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Wednesday, 14 July 2010

Pegler's Patch

Like most people who have more than a passing interest in birds, I find that I now have a local area, which I have recently come to consider as 'my patch'. This largely consists of one farm, but also embraces a couple of adjacent 'public access' areas. I only found this patch about six months ago through my interest in Owls - I have found four Little Owl sites in this area. However, in the past couple of months, I have come to appreciate the diversity of the wildlife in this patch. It does not (as far as I am aware so far) contain a vast number of species. It is also a bit limited in its variety of habitats. It is, however, keeping me busy, and barely a week goes by without me finding something new to enjoy.

21st June, 2010

Earlier in the year, whilst checking out one of my Little Owl sites, I came across a Fox den with cubs, as noted in earlier postings. I am now fairly certain that this owl site (No.11) has failed. The nest has been occupied by bees, and I have not been able to find where the owls have relocated to. However, I have some suspicions which I will enlarge on later in this post. The Fox cubs were still around (possibly my last sighting of them as cubs?). I also found a moth which I cannot identify from my rather poor guide book. The 'remaining' owl at site No.02 was showing cautiously (not photographed) as I returned to my car. After this I went off-patch to check out a couple of other Little Owl sites (No.s 05 & 06), where no owls were seen but owlets heard at one site. On the way back there was a fine midsummer's day sunset over the farm.

Fox cub

Unidentified moth

Sunset with vapour trails

26th June, 2010

Having been away in Devon for a few days, I hightailed it back to the patch for a quick evening check. No sign of the Fox cubs, but Little Owl at No.02 showing again. Lapwing were in one of the sheep fields. A few Brown Hares were seen. I also took a few shots of Heart & Dart moth and Meadow Brown butterfly. I was beginning to think that nothing special would be seen but suddenly I spotted a stunning looking male Redstart in the corner of the field that I was in. Considering that Redstart was a 'UK lifer' for me earlier in the year, and that only a couple of weeks previously I'd been across to Wales to photograph Redstart, this was extremely exciting to me. However, in spite of my efforts to re-locate the bird (I could hear it), I didn't get another sighting and no photo was taken.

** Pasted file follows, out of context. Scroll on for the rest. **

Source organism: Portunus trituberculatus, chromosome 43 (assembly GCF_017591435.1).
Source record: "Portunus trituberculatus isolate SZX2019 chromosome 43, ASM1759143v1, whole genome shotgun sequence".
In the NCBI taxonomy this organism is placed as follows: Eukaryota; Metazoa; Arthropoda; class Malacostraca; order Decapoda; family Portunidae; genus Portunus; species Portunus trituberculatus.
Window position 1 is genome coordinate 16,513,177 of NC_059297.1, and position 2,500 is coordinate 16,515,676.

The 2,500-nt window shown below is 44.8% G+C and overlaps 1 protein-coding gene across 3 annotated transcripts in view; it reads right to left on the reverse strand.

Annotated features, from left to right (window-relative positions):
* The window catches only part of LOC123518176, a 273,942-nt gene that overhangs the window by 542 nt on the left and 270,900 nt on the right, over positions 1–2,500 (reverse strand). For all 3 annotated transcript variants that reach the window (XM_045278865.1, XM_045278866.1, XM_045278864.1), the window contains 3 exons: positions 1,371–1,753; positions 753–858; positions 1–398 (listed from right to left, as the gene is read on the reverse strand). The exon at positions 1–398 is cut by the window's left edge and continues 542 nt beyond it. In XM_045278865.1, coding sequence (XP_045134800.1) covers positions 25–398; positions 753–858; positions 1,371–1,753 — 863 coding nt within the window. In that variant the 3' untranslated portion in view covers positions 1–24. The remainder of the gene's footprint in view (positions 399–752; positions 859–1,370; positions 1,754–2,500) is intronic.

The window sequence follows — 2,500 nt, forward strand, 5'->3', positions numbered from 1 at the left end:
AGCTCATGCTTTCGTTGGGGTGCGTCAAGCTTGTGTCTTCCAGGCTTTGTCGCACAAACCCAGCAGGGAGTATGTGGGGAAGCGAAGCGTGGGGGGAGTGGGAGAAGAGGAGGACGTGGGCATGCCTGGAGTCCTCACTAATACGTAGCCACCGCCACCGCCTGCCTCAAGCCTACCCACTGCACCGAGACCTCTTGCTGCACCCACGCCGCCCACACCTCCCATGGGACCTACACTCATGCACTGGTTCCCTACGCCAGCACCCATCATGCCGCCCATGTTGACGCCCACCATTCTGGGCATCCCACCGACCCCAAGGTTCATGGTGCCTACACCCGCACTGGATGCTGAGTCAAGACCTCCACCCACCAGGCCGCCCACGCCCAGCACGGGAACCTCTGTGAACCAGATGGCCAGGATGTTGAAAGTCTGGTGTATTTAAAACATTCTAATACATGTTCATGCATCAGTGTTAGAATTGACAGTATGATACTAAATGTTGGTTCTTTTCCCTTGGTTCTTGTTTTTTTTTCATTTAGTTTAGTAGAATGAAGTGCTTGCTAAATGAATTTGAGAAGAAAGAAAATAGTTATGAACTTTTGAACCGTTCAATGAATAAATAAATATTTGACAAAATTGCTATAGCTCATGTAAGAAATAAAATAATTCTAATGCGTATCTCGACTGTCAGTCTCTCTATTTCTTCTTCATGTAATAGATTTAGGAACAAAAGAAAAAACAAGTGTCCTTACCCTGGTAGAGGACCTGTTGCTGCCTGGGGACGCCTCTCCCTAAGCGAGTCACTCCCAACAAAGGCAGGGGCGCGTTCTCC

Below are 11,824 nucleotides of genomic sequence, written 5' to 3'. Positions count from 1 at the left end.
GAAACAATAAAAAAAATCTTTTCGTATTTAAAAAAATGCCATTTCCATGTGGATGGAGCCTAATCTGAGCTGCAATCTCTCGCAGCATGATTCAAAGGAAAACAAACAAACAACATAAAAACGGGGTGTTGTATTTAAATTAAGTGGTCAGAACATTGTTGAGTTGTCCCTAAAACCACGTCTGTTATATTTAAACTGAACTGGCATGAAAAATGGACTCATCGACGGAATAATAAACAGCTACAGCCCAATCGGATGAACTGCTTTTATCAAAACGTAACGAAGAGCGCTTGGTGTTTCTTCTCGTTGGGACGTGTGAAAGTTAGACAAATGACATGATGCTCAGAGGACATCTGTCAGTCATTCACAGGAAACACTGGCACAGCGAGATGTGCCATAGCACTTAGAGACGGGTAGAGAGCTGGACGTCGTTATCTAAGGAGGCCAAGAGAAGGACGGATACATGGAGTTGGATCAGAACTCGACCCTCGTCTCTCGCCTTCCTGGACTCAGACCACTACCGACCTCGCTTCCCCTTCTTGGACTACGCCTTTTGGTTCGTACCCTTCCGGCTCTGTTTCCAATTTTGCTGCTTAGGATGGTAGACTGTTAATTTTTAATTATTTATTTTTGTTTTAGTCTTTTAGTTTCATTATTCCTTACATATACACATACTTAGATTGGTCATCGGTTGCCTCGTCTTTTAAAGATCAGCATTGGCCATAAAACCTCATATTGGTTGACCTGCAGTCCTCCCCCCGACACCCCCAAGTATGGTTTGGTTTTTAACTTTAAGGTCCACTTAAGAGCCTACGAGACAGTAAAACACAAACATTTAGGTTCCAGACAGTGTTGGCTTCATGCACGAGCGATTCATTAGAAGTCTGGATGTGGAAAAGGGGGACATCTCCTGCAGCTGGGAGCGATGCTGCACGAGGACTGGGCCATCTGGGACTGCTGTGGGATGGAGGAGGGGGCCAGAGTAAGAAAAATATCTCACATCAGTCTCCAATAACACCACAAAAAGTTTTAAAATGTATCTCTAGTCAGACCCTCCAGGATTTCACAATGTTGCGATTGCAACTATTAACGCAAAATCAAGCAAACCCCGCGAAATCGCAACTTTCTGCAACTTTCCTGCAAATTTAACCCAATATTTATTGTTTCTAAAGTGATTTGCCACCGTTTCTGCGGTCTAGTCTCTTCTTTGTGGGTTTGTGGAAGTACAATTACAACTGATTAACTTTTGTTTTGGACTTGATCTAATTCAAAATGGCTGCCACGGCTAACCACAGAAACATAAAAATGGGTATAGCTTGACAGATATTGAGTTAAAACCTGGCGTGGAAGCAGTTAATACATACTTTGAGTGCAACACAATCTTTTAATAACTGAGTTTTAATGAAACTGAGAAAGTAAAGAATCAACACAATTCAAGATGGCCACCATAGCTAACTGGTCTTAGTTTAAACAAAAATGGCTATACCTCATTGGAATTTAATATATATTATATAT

Heart & Dart


Brown Hare

Meadow Brown

27th June, 2010

It was a fine and sunny day and so more 'patchwork' was indicated. My first find of the day was my first Ringlet of the season. I then set off across the fields waving hello to Little Owl at site No.02 as I did so. My objective was to re-locate the Redstart. I spent some time in my efforts, but did not succeed. I did, however, manage some photos of butterflies, moths, and damselflies. I have, in previous posts, been referring to Banded Agrion. It seems that my book is somewhat out of date, and it is now usual to refer to them as Banded Demoiselle. I shall adopt this nomenclature in future.